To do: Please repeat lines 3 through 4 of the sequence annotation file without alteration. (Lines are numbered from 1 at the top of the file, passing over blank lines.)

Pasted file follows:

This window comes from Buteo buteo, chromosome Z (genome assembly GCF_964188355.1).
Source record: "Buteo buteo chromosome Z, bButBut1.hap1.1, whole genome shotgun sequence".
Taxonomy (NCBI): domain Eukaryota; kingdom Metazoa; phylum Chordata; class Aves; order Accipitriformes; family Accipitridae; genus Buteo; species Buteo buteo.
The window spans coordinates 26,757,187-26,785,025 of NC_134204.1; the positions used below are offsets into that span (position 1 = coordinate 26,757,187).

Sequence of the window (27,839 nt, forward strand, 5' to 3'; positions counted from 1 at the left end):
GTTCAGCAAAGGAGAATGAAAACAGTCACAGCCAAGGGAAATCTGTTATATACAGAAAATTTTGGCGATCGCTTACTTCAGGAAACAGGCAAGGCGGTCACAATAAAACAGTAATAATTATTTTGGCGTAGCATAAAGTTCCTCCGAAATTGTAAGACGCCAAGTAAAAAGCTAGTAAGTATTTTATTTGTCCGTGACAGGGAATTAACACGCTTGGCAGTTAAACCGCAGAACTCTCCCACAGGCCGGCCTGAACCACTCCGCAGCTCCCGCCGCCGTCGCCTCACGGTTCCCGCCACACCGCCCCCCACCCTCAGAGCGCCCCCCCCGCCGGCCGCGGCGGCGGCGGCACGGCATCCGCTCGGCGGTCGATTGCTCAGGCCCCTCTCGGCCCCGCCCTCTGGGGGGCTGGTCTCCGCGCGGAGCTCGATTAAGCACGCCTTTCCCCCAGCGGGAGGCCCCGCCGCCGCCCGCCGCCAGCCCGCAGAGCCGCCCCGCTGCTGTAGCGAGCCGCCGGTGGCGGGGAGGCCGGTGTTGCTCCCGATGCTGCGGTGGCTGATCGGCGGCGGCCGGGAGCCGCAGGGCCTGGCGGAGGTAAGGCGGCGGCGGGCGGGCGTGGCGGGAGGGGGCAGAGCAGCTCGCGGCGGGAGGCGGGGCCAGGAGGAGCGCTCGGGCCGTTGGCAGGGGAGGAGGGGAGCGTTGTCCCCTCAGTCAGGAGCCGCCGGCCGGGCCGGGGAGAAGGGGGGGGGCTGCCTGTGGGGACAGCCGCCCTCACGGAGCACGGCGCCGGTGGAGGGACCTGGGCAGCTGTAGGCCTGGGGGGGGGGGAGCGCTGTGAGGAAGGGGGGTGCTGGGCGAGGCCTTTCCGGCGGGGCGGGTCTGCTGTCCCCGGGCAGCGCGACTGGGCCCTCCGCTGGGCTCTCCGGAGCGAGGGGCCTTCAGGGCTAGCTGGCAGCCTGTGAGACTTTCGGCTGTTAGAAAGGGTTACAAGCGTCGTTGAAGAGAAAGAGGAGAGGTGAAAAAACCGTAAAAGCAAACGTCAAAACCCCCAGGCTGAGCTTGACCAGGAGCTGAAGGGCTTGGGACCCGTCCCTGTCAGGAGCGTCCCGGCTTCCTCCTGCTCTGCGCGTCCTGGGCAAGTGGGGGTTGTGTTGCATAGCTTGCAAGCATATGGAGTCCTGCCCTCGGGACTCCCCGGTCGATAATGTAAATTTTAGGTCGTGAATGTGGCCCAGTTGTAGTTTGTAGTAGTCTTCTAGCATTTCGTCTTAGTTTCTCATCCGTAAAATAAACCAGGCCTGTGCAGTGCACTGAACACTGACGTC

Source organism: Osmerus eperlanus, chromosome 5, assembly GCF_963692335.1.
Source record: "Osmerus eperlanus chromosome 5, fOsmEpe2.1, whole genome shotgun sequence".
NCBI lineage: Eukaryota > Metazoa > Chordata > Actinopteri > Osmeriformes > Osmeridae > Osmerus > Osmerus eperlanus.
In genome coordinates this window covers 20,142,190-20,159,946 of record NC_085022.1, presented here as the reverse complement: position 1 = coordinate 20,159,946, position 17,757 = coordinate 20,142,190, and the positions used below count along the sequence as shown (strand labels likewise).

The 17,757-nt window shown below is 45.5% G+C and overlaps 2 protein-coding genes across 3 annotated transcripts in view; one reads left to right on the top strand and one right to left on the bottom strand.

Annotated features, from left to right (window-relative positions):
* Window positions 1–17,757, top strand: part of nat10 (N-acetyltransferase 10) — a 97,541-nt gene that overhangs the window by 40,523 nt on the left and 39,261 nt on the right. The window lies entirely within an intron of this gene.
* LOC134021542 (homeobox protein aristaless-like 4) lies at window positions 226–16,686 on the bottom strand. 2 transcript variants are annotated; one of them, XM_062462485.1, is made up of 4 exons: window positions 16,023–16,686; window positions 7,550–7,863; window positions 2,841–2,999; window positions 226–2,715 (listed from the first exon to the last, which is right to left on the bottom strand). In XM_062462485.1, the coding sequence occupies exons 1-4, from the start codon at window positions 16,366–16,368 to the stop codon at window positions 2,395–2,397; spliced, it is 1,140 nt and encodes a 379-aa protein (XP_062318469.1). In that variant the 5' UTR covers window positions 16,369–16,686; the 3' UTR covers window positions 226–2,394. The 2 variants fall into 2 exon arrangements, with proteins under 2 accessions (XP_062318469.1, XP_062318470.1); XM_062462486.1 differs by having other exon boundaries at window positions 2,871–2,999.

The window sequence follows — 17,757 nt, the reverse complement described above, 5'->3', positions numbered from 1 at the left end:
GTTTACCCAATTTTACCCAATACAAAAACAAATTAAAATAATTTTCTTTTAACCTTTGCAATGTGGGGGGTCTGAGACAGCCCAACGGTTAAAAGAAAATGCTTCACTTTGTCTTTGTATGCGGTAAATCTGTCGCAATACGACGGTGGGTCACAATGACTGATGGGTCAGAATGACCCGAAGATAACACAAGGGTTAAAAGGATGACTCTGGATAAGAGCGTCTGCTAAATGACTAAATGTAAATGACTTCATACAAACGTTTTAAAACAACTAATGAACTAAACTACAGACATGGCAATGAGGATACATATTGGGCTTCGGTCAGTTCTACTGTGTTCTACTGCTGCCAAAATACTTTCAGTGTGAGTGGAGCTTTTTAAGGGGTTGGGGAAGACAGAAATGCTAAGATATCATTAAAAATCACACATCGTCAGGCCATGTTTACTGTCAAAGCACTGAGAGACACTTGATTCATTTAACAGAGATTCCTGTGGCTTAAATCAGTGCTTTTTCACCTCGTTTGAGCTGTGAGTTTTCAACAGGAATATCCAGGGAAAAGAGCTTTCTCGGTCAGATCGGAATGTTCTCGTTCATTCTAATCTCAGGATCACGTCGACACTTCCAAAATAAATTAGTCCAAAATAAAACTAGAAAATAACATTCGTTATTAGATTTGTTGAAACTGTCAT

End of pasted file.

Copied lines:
Taxonomy (NCBI): domain Eukaryota; kingdom Metazoa; phylum Chordata; class Aves; order Accipitriformes; family Accipitridae; genus Buteo; species Buteo buteo.
The window spans coordinates 26,757,187-26,785,025 of NC_134204.1; the positions used below are offsets into that span (position 1 = coordinate 26,757,187).